Comparison of a traditional and non-traditional residential care facility for persons living with dementia and the impact of the environment on occupational engagement

Richards, Kieva, D'Cruz, Rachel, Harman, Suzanne and Stagnitti, Karen 2015, Comparison of a traditional and non-traditional residential care facility for persons living with dementia and the impact of the environment on occupational engagement, Australian occupational therapy journal, vol. 62, no. 6, pp. 438-448, doi: 10.1111/1440-1630.12243.

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Title Comparison of a traditional and non-traditional residential care facility for persons living with dementia and the impact of the environment on occupational engagement
Author(s) Richards, KievaORCID iD for Richards, Kieva orcid.org/0000-0003-0904-2031
D'Cruz, Rachel
Harman, Suzanne
Stagnitti, KarenORCID iD for Stagnitti, Karen orcid.org/0000-0002-6215-3390
Journal name Australian occupational therapy journal
Volume number 62
Issue number 6
Start page 438
End page 448
Total pages 11
Publisher Wiley
Place of publication London, Eng.
Publication date 2015-12
ISSN 0045-0766
1440-1630
Keyword(s) dementia
environmental design
non-traditional
occupational engagement
residential facility
Summary BACKGROUND: Dementia residential facilities can be described as traditional or non-traditional facilities. Non-traditional facilities aim to utilise principles of environmental design to create a milieu that supports persons experiencing cognitive decline. This study aimed to compare these two environments in rural Australia, and their influence on residents' occupational engagement. METHODS: The Residential Environment Impact Survey (REIS) was used and consists of: a walk-through of the facility; activity observation; interviews with residents and employees. Thirteen residents were observed and four employees interviewed. Resident interviews did not occur given the population diagnosis of moderate to severe dementia. Descriptive data from the walk-through and activity observation were analysed for potential opportunities of occupational engagement. Interviews were thematically analysed to discern perception of occupational engagement of residents within their facility. RESULTS: Both facilities provided opportunities for occupational engagement. However, the non-traditional facility provided additional opportunities through employee interactions and features of the physical environment. Interviews revealed six themes: Comfortable environment; roles and responsibilities; getting to know the resident; more stimulation can elicit increased engagement; the home-like experience and environmental layout. These themes coupled with the features of the environment provided insight into the complexity of occupational engagement within this population. CONCLUSION: This study emphasises the influence of the physical and social environment on occupational engagement opportunities. A non-traditional dementia facility maximises these opportunities and can support development of best-practice guidelines within this population.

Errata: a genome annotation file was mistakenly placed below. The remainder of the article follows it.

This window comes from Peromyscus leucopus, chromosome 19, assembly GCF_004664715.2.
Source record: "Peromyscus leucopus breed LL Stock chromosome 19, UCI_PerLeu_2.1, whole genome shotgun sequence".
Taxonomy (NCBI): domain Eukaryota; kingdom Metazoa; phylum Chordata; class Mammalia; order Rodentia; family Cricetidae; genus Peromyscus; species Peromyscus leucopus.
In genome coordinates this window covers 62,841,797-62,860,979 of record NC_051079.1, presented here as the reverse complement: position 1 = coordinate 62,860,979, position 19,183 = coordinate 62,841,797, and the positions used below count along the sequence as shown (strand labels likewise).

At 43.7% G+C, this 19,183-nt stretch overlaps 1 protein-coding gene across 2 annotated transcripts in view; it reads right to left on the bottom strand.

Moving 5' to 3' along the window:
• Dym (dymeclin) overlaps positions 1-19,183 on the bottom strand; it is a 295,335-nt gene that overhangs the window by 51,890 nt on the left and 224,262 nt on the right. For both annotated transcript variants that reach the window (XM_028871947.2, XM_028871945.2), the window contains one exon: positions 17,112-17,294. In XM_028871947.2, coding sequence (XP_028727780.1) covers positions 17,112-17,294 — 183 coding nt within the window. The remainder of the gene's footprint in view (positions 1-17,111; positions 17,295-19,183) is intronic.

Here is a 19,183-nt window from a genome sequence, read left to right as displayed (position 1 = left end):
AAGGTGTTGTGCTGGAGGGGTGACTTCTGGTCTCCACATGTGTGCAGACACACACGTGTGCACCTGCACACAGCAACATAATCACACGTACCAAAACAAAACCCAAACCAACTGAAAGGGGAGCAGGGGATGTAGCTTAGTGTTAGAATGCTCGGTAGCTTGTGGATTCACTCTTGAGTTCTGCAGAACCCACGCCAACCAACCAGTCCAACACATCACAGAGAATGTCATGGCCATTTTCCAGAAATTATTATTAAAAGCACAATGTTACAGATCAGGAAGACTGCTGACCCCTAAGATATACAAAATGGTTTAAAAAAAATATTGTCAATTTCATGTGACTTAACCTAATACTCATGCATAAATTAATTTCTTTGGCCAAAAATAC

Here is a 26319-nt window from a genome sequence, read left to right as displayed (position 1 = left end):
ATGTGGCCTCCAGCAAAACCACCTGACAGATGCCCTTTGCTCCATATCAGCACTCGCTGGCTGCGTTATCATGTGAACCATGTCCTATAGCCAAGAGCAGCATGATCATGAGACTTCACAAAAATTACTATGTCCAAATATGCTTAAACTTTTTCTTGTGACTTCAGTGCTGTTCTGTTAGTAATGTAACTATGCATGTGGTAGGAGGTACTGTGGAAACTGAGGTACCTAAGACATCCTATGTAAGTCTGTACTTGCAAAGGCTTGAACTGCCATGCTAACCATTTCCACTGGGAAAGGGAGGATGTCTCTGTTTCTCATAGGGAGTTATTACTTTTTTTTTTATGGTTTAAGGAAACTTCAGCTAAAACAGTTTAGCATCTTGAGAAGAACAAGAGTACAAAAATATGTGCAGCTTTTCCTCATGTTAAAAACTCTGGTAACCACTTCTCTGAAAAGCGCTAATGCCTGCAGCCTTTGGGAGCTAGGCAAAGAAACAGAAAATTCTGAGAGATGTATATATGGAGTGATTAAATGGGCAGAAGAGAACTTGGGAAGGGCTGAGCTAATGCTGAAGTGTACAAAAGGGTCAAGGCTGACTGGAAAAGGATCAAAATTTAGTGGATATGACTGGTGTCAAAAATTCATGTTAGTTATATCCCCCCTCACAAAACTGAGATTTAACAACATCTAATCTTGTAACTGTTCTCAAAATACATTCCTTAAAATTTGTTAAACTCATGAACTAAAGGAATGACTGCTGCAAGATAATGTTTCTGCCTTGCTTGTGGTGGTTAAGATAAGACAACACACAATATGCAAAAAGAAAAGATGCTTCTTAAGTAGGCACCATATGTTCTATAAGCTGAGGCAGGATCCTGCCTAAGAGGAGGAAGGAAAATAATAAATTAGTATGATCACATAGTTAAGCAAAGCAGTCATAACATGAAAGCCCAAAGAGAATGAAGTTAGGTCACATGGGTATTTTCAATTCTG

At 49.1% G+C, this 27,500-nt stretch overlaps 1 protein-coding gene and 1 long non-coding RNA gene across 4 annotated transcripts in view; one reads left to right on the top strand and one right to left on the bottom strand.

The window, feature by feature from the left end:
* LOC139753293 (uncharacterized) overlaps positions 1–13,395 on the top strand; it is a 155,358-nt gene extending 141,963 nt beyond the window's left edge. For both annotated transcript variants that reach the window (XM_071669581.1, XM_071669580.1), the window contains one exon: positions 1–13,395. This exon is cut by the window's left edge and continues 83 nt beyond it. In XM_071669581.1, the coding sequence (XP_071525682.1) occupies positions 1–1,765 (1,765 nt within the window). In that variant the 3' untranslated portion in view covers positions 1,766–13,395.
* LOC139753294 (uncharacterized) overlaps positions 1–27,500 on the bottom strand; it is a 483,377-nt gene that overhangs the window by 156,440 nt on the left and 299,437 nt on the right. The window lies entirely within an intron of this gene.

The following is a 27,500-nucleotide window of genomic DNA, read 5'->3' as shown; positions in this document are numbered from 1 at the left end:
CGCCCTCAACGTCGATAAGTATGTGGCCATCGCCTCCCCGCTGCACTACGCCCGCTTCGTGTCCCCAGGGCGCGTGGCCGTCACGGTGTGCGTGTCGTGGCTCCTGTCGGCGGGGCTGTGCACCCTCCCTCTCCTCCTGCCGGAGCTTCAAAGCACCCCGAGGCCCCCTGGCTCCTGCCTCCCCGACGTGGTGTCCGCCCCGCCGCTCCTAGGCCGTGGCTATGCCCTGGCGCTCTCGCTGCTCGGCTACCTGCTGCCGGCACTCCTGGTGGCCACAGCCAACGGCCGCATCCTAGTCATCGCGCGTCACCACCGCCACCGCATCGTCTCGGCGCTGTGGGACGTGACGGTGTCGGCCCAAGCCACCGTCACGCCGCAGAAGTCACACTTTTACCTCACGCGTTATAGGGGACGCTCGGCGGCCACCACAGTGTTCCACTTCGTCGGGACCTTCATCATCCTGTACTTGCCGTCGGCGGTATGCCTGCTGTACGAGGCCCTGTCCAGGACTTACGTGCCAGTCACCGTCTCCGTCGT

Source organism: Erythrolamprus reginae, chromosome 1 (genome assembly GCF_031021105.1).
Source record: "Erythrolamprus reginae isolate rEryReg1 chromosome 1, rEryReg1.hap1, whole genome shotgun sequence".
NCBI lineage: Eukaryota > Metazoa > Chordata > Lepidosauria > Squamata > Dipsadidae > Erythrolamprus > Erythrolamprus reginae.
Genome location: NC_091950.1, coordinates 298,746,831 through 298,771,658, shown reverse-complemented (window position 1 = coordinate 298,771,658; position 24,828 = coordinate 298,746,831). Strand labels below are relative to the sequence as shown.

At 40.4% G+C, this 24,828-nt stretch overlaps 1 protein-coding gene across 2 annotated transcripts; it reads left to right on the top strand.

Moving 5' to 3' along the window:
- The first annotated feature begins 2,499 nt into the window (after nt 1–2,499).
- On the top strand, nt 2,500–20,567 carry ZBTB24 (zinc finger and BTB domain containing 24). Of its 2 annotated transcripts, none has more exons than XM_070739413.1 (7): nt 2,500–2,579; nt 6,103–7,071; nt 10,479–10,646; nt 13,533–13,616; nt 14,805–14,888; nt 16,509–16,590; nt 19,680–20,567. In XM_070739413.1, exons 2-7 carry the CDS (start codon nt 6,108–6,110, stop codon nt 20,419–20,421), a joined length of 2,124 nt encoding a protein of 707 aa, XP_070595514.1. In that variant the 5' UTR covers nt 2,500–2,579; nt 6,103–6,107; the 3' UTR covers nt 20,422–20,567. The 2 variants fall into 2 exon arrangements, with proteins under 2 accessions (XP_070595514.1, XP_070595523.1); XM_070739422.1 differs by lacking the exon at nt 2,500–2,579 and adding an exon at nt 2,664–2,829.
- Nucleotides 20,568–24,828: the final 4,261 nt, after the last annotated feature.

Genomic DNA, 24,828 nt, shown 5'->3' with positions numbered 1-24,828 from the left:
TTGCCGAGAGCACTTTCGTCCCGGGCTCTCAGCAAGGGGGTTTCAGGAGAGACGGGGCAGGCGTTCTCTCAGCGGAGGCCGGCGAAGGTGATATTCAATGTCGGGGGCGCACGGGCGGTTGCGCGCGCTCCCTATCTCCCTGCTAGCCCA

Language eng
DOI 10.1111/1440-1630.12243
Field of Research 110399 Clinical Sciences not elsewhere classified
Socio Economic Objective 920599 Specific Population Health (excl. Indigenous Health) not elsewhere classified
HERDC Research category C1 Refereed article in a scholarly journal
ERA Research output type C Journal article
Copyright notice ©2015, Occupational Therapy Australia
Persistent URL http://hdl.handle.net/10536/DRO/DU:30080342

Document type: Journal Article
Collection: School of Health and Social Development
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